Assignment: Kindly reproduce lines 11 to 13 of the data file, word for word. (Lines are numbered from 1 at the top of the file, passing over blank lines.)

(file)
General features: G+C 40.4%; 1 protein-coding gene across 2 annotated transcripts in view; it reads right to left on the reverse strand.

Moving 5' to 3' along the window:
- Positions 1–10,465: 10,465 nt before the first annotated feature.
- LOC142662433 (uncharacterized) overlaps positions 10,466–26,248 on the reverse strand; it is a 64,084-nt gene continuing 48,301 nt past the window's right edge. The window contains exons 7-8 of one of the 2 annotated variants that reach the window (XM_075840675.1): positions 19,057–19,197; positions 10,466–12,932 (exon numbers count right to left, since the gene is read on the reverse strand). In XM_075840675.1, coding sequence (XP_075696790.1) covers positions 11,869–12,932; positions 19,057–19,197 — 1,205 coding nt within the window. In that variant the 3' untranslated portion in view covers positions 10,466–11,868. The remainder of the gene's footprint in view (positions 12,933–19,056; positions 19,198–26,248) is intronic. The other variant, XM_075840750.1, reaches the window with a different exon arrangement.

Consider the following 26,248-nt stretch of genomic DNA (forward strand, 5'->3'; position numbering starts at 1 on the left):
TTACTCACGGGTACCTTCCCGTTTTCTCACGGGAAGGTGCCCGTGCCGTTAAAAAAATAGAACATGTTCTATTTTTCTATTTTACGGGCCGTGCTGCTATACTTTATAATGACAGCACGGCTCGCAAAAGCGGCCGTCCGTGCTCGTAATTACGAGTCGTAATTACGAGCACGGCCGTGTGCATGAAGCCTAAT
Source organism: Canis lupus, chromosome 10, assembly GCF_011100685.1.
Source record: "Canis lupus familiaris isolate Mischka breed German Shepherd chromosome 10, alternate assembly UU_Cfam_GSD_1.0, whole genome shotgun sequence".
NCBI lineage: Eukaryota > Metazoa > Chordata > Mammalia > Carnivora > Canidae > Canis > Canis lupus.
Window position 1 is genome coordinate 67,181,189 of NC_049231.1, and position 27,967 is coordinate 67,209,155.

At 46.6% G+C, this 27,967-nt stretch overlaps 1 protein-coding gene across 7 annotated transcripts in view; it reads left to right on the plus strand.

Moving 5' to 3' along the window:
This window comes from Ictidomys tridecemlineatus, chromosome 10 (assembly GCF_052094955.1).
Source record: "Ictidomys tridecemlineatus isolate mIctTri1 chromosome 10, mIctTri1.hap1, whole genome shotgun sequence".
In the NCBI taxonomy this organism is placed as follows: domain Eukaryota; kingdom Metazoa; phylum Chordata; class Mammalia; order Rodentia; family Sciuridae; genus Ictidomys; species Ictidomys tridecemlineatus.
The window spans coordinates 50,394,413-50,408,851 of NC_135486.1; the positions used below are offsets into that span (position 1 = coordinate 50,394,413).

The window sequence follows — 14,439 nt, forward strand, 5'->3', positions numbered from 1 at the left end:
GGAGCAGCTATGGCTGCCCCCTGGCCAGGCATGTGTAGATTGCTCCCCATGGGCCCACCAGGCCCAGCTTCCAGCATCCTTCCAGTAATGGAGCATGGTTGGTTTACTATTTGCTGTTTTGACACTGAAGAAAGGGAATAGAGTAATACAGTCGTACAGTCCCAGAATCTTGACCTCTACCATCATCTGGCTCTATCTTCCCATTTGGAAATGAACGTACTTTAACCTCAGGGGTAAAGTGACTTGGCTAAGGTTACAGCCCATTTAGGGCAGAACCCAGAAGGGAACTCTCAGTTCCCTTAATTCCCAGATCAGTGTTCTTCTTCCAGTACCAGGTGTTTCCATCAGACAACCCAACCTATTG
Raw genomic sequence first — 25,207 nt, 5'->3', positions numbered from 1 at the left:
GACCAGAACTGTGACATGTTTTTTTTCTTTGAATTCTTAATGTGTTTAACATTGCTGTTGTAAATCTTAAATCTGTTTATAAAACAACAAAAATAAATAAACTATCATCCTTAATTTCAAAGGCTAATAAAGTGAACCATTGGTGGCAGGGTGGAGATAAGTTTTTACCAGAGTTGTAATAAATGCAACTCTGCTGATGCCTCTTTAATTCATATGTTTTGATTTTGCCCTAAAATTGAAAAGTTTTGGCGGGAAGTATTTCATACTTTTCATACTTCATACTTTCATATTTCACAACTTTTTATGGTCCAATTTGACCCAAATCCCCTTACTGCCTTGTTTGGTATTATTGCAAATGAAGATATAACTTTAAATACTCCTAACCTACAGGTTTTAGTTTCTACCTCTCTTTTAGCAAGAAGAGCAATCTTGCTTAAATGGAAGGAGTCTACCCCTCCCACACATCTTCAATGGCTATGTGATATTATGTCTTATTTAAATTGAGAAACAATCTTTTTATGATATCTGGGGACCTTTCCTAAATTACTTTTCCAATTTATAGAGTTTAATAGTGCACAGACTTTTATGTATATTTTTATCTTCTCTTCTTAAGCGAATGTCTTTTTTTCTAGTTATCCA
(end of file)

At 46.6% G+C, this 27,967-nt stretch overlaps 1 protein-coding gene across 7 annotated transcripts in view; it reads left to right on the plus strand.

Moving 5' to 3' along the window:
This window comes from Ictidomys tridecemlineatus, chromosome 10 (assembly GCF_052094955.1).